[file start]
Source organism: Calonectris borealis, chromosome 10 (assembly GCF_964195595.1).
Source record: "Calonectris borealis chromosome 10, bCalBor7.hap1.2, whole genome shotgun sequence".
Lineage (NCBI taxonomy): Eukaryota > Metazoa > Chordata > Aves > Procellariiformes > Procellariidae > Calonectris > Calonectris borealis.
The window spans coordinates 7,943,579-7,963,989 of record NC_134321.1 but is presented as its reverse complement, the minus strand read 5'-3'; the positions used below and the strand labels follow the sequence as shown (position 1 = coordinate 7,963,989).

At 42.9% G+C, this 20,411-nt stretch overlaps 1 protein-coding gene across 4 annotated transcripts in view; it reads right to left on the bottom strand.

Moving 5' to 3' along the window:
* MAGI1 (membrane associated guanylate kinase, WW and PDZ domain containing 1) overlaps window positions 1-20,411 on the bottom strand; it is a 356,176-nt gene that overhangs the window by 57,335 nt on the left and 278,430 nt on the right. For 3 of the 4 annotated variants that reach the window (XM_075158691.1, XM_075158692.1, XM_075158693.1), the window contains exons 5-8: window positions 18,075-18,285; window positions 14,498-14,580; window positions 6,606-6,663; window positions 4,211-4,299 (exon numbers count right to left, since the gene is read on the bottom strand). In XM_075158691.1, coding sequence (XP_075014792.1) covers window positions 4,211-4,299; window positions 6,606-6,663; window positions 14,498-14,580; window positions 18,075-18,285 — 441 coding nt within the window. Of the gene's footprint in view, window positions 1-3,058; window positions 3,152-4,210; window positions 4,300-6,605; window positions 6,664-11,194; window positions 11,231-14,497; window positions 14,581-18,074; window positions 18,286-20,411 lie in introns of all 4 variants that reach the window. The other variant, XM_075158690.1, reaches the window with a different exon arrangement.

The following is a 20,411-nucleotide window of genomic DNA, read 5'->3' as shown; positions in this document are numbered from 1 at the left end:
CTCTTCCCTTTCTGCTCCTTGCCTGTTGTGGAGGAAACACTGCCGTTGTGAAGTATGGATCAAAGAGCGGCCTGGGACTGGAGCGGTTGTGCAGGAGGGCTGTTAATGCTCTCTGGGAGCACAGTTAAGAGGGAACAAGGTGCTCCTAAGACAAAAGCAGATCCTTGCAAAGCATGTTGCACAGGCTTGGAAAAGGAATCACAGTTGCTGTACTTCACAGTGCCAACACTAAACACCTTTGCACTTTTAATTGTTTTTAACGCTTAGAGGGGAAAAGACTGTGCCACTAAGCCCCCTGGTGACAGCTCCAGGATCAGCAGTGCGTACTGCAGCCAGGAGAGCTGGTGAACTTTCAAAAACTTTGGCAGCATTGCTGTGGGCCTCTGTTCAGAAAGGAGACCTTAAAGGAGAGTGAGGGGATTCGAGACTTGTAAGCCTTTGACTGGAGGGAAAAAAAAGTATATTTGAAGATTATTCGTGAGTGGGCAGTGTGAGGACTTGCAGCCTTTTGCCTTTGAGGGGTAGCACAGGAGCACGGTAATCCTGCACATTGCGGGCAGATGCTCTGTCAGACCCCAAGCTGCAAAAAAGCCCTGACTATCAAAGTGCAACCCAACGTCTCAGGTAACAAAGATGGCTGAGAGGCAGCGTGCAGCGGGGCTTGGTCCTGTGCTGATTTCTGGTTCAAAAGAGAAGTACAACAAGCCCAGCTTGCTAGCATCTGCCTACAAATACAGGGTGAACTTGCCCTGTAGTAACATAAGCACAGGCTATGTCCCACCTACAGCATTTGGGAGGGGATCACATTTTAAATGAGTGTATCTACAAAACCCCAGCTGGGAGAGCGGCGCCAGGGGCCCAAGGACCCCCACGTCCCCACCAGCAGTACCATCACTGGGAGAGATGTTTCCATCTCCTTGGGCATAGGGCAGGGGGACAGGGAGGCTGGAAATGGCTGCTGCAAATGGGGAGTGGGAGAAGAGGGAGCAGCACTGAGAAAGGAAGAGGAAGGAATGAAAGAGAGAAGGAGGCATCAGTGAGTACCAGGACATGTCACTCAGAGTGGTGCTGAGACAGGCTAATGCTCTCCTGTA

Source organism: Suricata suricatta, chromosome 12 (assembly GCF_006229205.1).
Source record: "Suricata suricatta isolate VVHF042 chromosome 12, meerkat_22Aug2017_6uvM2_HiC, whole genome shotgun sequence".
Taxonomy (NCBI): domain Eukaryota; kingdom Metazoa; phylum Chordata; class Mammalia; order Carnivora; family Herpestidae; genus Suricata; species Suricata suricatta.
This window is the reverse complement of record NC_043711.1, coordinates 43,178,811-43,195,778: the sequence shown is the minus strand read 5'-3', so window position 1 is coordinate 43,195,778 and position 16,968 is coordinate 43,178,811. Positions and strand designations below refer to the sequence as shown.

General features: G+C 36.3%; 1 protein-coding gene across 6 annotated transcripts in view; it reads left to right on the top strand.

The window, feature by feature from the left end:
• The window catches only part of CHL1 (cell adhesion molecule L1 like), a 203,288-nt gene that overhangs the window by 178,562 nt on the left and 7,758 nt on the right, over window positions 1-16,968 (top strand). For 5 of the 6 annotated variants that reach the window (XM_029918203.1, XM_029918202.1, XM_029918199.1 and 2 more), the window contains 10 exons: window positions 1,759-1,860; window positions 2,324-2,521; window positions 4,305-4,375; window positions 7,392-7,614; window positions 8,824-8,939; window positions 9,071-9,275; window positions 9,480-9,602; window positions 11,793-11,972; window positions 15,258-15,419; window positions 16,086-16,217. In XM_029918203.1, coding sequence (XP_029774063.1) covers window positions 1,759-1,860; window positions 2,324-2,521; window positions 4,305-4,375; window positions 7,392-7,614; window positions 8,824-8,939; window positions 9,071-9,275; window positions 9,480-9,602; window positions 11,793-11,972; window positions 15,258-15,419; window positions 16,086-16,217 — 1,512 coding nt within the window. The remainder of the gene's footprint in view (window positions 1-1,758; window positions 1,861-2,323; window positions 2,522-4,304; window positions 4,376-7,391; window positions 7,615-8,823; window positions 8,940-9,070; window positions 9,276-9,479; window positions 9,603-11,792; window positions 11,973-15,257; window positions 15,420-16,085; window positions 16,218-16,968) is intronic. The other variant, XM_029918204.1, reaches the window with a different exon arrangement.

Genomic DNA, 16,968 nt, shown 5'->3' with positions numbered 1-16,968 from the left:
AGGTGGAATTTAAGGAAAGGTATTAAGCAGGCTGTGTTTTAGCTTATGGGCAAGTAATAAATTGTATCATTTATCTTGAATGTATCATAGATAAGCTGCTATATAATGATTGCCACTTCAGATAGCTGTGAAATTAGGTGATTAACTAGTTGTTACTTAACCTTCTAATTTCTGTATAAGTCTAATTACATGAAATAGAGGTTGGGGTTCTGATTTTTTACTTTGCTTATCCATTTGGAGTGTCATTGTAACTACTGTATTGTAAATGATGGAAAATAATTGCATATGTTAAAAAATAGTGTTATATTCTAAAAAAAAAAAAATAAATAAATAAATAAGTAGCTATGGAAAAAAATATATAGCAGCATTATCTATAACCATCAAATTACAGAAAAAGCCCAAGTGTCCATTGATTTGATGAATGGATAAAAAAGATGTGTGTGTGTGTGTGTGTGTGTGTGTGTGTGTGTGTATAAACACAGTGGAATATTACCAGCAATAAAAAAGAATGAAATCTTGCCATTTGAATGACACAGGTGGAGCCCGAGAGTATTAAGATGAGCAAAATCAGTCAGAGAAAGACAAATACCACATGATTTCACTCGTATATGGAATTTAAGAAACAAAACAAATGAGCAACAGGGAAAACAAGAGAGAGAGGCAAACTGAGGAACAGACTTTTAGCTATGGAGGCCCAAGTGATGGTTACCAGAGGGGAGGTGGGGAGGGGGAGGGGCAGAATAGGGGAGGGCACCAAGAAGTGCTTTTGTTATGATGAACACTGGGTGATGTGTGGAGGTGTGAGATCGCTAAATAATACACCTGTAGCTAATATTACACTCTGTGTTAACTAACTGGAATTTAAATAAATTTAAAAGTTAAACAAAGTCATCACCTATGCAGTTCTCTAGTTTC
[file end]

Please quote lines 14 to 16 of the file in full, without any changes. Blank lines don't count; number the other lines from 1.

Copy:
General features: G+C 36.3%; 1 protein-coding gene across 6 annotated transcripts in view; it reads left to right on the top strand.

The window, feature by feature from the left end:
• The window catches only part of CHL1 (cell adhesion molecule L1 like), a 203,288-nt gene that overhangs the window by 178,562 nt on the left and 7,758 nt on the right, over window positions 1-16,968 (top strand). For 5 of the 6 annotated variants that reach the window (XM_029918203.1, XM_029918202.1, XM_029918199.1 and 2 more), the window contains 10 exons: window positions 1,759-1,860; window positions 2,324-2,521; window positions 4,305-4,375; window positions 7,392-7,614; window positions 8,824-8,939; window positions 9,071-9,275; window positions 9,480-9,602; window positions 11,793-11,972; window positions 15,258-15,419; window positions 16,086-16,217. In XM_029918203.1, coding sequence (XP_029774063.1) covers window positions 1,759-1,860; window positions 2,324-2,521; window positions 4,305-4,375; window positions 7,392-7,614; window positions 8,824-8,939; window positions 9,071-9,275; window positions 9,480-9,602; window positions 11,793-11,972; window positions 15,258-15,419; window positions 16,086-16,217 — 1,512 coding nt within the window. The remainder of the gene's footprint in view (window positions 1-1,758; window positions 1,861-2,323; window positions 2,522-4,304; window positions 4,376-7,391; window positions 7,615-8,823; window positions 8,940-9,070; window positions 9,276-9,479; window positions 9,603-11,792; window positions 11,973-15,257; window positions 15,420-16,085; window positions 16,218-16,968) is intronic. The other variant, XM_029918204.1, reaches the window with a different exon arrangement.